If you've noticed a bit of construction going on in North Kansas City, you're not alone. There are so many new places popping up that it's hard to keep track. But one development, in particular, has a buzz of activity coming from its eight restaurants, four retailers, and its holistic space--yes, you read that correctly. After two years of development, the Iron District is ready to open at the crossroads of 16th Street and Iron Street.
The concept, developed by former Plantain District food truck maven Rachel Kennedy Cuevas will act as an incubator for new concepts. By keeping overhead low, Cuevas hopes to allow aspiring restauranteurs the chance to test their concepts without losing their shirts.
"I wanted to create a space that mitigated risk as much as possible. Sometimes when you're on-site with other vendors, it's a group approach as far as marketing, etc.," she says.
The variety is refreshing. Among the 18 containers, there's a mix of restaurants, retail, and meeting space. At one time, you could get a smoothie, vegan nachos, a gluten-free cookie or Hawaiian favorite, loco moco.
The diversity of the restaurants means that there will be lots of options to visit. Morning Day Cafe will open at 7 a.m. Monday through Friday with coffee and breakfast items. At 11 a.m., the other food vendors will open for lunch. The district will close at 2 p.m. On Fridays and Saturdays, they will reopen at 4 p.m. for happy hour until 8 or 9. Saturdays will also host a brunch open market from 9 a.m. to 1 p.m. where people will be able to grab brunch and browse the open retailers. Happy Hours will also have live music when available.
Cuevas says that winter will be a learning experience for the first year. She plans to stay open through the end of the year but may take a hiatus from January through Snake Saturday. All of the vendors will still have the option to use their spaces for pickup orders or catering, but she anticipates that the retail spaces will close during the winter completely.
Speaking of retail, the Iron District will feature three retailers including Boheme, which provides artisan crafts and hand-cut soaps. 3andMe Boutique will be relocating from 39th street to the District, offering fashion-forward clothing for women. Wasteland Society will offer a bit of edge for the t-shirt crowd. The fourth retail container will offer space for a rotating cast of wellness practitioners from reiki to massage to yoga. On Saturdays, it will act as a pop-up space.
The last container will be available to use as a focus room. The space will be rentable by the hour and outfitted with a conference table and conference equipment.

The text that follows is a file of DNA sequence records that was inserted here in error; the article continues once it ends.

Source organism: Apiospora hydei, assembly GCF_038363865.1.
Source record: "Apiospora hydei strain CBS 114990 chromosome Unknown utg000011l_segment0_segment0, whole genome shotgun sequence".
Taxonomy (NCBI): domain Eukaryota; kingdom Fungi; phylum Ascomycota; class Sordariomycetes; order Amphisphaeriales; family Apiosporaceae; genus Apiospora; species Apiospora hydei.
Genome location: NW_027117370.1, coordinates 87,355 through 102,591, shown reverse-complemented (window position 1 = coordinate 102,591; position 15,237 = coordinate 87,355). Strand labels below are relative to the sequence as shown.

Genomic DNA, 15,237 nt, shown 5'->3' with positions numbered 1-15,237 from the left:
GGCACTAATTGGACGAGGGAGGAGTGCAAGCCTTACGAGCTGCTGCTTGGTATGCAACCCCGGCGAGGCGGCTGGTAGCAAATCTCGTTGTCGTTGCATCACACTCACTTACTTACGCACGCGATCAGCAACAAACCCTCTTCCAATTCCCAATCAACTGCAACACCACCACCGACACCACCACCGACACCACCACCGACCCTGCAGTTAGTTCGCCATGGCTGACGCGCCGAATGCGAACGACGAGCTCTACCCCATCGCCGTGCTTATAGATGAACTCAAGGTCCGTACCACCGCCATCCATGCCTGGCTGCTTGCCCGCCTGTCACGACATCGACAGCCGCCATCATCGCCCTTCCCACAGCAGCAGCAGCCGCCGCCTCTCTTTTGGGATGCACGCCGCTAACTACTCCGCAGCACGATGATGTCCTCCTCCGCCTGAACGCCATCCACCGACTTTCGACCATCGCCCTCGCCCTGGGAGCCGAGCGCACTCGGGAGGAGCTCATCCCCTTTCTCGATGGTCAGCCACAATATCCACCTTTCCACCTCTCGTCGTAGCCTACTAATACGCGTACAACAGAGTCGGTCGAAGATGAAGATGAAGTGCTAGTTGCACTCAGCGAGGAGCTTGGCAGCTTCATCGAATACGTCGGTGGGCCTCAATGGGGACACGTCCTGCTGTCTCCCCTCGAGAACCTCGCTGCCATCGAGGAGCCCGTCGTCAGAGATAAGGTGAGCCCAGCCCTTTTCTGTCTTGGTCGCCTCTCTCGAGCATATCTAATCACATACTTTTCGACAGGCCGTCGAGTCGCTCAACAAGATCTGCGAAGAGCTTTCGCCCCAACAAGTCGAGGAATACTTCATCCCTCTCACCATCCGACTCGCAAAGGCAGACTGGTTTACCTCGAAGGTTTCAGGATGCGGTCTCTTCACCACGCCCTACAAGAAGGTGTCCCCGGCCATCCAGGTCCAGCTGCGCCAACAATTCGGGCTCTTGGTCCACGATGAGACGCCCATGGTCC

There's a lot going on at 1599 Iron Street and we can't wait to taste it. Let's meet the founding members of this mold-breaking concept.
Snow Buh by Ice Cream BAE
Addison Sichampanakhone and Jackie Faltermeier love ice cream. After a year at the Made in KC Marketplace, they are branching out with their newest concept. Sichampanakhones says that vanilla won't be an option. Instead, they are focusing on the crazy flavors--ube, which tastes like cereal milk, or black ice cream. They also promise vegan options. Pictured here, they combine boba with soft serve for a take on a Mangoneada.
Morning Day Cafe
The Liberty Square may be a little darker since Morning Day Cafe left but North KC is a bit brighter. After moving her operations to Nixa, MO, owner Miranda Barchers is back to serve up real food breakfasts that Northlanders have come to love. Heather Hewey will head up the kitchen and help roll out a menu that combines a bit of the old and a bit of the new, including pastries.
Phillip and Jonelle Jones want you to like plants, but that's not all. The concept behind Kind Food is more than just vegan food. They incorporate earth-friendly practices wherever possible, use efficient workflows in the kitchen and give back to the community whenever possible. Their vegan nachos feature their signature jackpot (jack fruit and sweet potato) mix as well as cashew queso.
Cuevas is getting back into the kitchen as well. Her popular food truck, which featured food from her husband's homeland of Cuba will put down roots at the Iron District, dishing up plantain chips and cubanos to all that crave them. Like me.
Trent Kesterson is moving down the street from his home base at Cinder Block Brewing. His love of history and his love of cocktails have married to become Tiki Huna. In addition to classic tiki cocktails, he plans to feature original drinks, a selection of high-end rums, and local beer and wine.
Who doesn't love avocados? Veronica Soto, the owner of Avobite, wants to spread the gospel of avocado to the masses and plans to do that with a number of vegan or carnivore friendly dishes. This is her first outing as a restauranteur but says that her family has encouraged her, so she's channeling that energy into hospitality.
Brad Buchele loves food and he loves people. With his trademark 'kiss of smoke,' he plans to serve a rotating menu of comfort foods from around the globe. Try the loco moco, a Puerto Rican pork chop, or a good old hamburger, all with a bit of sizzle.
Amy Castillo knows that even people with allergies like something sweet. With Safe Bakes, she addresses this need, offering pastries and baked goods without the big eight allergens, as well as nonGMO She plans to offer specialized cookies to donuts to seasonal items, both on hand and available for custom order.
Jason Clark is a busy man. He's not only opening in the Iron District, but he's also expanding his brick and mortar concepts in midtown and runs a food truck. With everything from a quinoa burger to lobster grilled cheese, Clark has something for everyone.